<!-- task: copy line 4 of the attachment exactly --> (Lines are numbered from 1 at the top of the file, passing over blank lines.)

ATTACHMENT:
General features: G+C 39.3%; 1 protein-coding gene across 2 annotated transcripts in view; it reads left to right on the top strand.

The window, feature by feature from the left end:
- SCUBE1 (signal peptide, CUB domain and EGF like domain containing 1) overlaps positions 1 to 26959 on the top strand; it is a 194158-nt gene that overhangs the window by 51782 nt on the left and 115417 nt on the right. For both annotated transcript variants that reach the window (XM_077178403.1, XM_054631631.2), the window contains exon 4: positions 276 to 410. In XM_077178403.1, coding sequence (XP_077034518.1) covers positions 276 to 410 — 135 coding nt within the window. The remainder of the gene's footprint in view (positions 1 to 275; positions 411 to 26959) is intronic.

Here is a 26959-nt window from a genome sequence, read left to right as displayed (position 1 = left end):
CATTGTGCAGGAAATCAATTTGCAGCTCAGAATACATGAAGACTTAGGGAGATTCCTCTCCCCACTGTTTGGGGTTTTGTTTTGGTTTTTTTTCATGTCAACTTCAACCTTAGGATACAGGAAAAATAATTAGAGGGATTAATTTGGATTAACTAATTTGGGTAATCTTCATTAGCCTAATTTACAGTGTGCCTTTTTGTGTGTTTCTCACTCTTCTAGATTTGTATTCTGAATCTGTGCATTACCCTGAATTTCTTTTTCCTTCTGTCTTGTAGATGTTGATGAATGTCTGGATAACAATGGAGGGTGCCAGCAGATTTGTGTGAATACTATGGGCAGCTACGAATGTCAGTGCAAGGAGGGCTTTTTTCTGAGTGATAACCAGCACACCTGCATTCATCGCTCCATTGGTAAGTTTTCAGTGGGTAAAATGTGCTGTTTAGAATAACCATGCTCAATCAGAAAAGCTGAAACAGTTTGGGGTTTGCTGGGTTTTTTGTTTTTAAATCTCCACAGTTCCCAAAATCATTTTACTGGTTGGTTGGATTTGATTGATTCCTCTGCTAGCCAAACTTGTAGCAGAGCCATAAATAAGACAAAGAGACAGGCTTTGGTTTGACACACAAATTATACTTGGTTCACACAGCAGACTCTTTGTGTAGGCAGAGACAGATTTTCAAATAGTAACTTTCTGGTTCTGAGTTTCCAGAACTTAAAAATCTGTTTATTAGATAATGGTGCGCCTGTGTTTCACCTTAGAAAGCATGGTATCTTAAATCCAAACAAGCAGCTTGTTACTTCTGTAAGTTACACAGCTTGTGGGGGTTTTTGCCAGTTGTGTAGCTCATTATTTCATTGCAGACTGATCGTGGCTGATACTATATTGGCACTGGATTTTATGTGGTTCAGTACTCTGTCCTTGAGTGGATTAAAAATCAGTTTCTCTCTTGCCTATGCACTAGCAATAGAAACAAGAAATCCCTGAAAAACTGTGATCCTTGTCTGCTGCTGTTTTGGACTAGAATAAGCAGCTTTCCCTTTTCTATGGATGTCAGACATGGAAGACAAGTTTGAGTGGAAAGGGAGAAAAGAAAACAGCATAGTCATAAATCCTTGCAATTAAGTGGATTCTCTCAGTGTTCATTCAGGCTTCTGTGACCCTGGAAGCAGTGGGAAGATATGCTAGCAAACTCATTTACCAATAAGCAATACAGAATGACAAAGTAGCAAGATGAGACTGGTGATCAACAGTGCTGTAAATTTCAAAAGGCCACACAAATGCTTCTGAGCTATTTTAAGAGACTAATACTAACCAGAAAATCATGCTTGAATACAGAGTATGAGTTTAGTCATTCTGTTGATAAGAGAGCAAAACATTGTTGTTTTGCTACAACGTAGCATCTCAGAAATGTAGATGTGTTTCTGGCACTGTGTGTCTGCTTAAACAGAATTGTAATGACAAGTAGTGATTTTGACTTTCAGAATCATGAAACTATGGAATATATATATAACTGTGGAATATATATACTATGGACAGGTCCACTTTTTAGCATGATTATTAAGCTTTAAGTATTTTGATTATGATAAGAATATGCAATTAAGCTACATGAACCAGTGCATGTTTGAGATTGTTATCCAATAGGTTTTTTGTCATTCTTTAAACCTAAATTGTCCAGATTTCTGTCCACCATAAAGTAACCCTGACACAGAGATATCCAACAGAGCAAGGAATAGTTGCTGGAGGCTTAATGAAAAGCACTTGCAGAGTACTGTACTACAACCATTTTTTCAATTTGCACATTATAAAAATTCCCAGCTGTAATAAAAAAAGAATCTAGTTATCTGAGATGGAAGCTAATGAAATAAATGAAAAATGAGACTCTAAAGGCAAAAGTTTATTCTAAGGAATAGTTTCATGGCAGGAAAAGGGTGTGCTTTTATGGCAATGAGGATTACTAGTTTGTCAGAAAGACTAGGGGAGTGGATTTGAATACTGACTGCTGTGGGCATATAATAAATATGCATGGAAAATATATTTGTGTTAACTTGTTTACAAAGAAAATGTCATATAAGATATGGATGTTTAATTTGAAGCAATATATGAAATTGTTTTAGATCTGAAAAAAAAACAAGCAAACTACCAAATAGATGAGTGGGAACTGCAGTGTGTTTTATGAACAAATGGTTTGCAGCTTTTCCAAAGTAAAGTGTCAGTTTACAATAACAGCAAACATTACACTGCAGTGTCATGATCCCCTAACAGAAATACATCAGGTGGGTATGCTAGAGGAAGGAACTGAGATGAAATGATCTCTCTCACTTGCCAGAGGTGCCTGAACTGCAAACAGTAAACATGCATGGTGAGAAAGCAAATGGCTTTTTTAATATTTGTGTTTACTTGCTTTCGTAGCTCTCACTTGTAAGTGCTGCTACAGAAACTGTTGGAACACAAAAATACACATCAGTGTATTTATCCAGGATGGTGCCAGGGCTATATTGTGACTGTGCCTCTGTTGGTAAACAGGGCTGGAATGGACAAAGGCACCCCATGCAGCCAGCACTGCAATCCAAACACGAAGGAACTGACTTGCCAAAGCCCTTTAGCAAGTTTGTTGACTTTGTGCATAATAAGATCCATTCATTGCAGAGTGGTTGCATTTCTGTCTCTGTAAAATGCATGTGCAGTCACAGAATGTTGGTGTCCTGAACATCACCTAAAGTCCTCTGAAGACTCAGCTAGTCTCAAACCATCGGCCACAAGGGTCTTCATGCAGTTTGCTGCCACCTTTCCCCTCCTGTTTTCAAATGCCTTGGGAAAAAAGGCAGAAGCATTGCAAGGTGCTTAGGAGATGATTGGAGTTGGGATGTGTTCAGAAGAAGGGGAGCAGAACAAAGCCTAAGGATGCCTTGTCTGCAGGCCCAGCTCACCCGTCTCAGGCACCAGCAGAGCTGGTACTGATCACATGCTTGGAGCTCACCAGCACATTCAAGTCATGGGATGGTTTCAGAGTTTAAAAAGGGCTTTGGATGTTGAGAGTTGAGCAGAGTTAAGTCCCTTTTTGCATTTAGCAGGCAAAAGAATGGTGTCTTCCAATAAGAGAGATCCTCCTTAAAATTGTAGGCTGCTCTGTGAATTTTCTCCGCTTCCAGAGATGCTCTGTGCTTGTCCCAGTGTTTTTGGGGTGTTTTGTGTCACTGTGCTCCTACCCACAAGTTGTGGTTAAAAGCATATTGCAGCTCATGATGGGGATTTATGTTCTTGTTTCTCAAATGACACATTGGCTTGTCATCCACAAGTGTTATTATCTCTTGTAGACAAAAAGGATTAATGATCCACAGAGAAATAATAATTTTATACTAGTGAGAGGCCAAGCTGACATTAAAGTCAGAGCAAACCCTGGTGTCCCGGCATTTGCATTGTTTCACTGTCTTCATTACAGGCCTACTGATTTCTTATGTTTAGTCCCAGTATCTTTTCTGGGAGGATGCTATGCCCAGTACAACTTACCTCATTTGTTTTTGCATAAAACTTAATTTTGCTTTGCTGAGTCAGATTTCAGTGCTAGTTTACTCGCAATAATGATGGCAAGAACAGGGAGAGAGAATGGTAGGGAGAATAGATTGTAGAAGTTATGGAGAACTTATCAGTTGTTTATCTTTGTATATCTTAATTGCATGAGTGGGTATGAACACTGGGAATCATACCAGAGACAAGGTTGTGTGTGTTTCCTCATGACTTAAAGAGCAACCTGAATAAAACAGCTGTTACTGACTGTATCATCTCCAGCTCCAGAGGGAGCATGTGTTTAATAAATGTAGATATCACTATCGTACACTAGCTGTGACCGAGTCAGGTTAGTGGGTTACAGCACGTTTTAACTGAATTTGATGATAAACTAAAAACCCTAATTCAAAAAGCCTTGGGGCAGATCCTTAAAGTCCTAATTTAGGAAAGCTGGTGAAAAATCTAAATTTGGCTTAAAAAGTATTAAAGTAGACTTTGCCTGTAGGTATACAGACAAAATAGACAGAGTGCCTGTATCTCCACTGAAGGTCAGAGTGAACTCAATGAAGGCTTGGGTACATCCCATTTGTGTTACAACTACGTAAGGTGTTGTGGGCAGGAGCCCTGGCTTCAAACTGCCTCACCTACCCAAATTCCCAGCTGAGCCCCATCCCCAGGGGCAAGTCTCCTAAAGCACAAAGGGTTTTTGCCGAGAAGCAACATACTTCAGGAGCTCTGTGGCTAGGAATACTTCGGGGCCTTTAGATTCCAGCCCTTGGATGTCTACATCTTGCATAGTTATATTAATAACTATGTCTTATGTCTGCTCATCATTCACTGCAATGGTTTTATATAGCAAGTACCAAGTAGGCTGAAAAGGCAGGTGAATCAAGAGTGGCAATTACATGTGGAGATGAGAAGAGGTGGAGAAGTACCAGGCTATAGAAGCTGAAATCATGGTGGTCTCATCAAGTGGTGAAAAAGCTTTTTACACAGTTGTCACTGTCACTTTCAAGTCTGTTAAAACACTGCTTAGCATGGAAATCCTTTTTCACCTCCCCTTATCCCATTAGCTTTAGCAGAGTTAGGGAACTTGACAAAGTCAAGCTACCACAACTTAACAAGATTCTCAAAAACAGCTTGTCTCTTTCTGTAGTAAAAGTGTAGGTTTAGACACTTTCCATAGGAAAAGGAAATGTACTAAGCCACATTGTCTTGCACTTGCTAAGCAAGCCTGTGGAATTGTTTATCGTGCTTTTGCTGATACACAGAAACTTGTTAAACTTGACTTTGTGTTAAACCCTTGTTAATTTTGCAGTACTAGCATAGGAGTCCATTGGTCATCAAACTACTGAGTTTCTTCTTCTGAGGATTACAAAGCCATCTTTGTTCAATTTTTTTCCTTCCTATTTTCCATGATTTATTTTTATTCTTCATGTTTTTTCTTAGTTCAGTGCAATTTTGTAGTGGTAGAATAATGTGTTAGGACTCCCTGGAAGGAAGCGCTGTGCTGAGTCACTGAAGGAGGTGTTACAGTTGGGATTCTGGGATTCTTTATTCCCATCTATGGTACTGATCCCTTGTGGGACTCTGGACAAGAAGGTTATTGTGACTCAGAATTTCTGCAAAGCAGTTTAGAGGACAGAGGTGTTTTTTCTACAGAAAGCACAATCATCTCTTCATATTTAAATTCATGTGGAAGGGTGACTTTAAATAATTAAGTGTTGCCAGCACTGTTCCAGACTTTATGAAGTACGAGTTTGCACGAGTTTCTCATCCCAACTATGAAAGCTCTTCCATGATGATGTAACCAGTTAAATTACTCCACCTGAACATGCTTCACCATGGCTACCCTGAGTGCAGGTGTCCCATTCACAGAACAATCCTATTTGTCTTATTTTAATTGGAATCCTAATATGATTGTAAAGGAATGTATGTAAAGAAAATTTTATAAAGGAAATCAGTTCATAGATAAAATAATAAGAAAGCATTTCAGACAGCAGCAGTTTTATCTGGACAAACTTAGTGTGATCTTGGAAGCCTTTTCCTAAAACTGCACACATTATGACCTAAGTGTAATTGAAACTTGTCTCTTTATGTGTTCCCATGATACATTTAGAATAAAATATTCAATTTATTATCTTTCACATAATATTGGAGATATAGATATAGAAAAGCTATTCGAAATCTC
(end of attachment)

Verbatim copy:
Here is a 26959-nt window from a genome sequence, read left to right as displayed (position 1 = left end):